Montana’s Wildlife Agency Converts Social Distancing Into ‘Fishtancing’

As a state, the Rocky Mountains and plains of Montana have the third lowest population density across the United States. Interestingly enough, that didn’t stop its very own Fish, Wildlife and Parks Department from coming up with creative ways to recommend social distancing to people, which is a measure being encouraged to help stop the spread of the coronavirus pandemic.

So what did the department do? Well, convert social distancing to social “fishtancing,” for example.

Social Fishtancing

Recently, Montana’s Fish, Wildlife and Parks Department has converted the countrywide recommended six-feet social distancing rule – which is encouraged to help flatten the curve of the raging virus pandemic – into social “fishtancing,” which is essentially just expressing the gap in terms of the lengths of several fish varieties.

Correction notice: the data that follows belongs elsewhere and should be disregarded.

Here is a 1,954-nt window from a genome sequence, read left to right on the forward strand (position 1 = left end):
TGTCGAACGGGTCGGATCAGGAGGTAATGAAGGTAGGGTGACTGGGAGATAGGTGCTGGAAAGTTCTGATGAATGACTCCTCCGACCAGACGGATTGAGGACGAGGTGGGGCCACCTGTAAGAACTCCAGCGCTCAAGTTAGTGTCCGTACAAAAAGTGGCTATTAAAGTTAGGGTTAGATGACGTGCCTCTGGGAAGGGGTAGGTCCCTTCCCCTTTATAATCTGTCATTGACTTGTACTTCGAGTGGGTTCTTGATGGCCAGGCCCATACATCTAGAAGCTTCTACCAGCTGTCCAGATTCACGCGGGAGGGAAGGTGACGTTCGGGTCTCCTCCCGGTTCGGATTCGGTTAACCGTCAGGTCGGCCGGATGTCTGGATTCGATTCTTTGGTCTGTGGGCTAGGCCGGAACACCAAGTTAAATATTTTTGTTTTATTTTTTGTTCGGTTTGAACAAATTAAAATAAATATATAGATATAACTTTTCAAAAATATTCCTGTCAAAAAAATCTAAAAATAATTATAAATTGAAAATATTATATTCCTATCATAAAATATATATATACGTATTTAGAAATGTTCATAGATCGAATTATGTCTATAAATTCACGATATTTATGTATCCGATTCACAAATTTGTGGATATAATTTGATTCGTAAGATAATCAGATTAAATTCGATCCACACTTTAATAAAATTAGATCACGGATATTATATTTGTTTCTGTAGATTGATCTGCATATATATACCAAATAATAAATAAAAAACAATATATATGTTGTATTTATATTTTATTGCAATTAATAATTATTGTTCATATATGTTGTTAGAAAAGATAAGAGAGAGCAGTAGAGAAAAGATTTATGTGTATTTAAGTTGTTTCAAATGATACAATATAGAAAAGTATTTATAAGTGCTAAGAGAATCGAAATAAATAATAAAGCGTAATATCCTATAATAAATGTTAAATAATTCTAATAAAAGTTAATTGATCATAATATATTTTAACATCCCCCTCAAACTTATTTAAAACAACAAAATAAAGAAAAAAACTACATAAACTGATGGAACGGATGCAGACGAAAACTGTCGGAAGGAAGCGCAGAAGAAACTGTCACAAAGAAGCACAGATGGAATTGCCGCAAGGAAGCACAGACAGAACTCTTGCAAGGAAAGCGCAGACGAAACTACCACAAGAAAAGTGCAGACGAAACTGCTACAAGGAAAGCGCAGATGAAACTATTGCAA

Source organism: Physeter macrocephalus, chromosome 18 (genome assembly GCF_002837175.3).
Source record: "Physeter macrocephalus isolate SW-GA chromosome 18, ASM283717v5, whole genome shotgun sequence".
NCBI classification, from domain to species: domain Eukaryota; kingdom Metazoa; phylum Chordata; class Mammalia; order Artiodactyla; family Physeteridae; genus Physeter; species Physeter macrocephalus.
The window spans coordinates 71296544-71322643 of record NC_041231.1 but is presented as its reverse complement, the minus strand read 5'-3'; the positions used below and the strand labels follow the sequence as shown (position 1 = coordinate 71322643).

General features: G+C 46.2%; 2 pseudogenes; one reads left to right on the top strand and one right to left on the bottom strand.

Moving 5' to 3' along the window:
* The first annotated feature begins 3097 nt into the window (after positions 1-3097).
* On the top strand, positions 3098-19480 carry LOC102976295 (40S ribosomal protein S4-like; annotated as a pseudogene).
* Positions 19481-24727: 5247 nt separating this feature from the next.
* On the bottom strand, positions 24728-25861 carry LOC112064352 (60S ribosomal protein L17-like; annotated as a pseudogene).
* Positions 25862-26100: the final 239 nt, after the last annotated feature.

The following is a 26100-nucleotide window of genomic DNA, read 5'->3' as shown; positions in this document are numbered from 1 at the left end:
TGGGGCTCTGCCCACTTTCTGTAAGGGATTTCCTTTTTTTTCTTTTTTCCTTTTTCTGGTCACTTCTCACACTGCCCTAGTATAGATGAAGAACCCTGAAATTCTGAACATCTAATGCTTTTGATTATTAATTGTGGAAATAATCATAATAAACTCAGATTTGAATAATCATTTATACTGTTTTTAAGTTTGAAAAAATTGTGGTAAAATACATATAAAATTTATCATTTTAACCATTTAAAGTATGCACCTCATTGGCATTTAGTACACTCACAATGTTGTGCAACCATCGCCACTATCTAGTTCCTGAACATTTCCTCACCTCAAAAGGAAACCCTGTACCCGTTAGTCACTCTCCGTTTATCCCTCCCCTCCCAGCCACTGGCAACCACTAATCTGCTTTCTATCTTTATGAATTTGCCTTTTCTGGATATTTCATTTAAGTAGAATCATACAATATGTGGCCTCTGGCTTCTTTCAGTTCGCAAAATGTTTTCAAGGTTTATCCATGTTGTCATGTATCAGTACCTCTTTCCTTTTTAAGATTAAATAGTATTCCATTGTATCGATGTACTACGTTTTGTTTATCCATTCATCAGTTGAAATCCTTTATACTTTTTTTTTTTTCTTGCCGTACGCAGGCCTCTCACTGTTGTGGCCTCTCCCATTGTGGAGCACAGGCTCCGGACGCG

For example, the recommended six feet is now “4 trout,” or “2 shovelnose sturgeon

,” “1 paddlefish,” or even “1 fishing rod,” all according to a Twitter post that the agency itself made.

“If you do go out, please remember to recreate responsibly. This is Montana FWP’s fisheries recommended 6′ of safe social distancing. #406feet  #COVID19MT #Fishtancing,” the agency tweeted.

Unsurprisingly, Twitter users shared their amusement of the unique fish guidelines, which is something that a lot of people need during such a worrisome time in the country.

“Had no idea that a paddlefish was that big – thanks for the chart – it’s fascinating,” one user wrote, while another tweeted “I lived along Rattlesnake Creek during graduate school in Missoula. Would’ve been more like 8 trout.”

As a state, Montana is known for its magnificent and spacious wildlife parks and conservation areas such as the Glacier

National Park. Its mountainous placement also gives way for great agriculture, scenery and generally just a great outdoor experience.

And while the state’s parks remain open for the time being, visitors’ centers and offices are all closed, in line with the state’s efforts to help flatten the curve and slow down the spread of the pandemic. Additionally, schools are also closed.

So far, the state has had 65 confirmed coronavirus cases while there are still no reported deaths.

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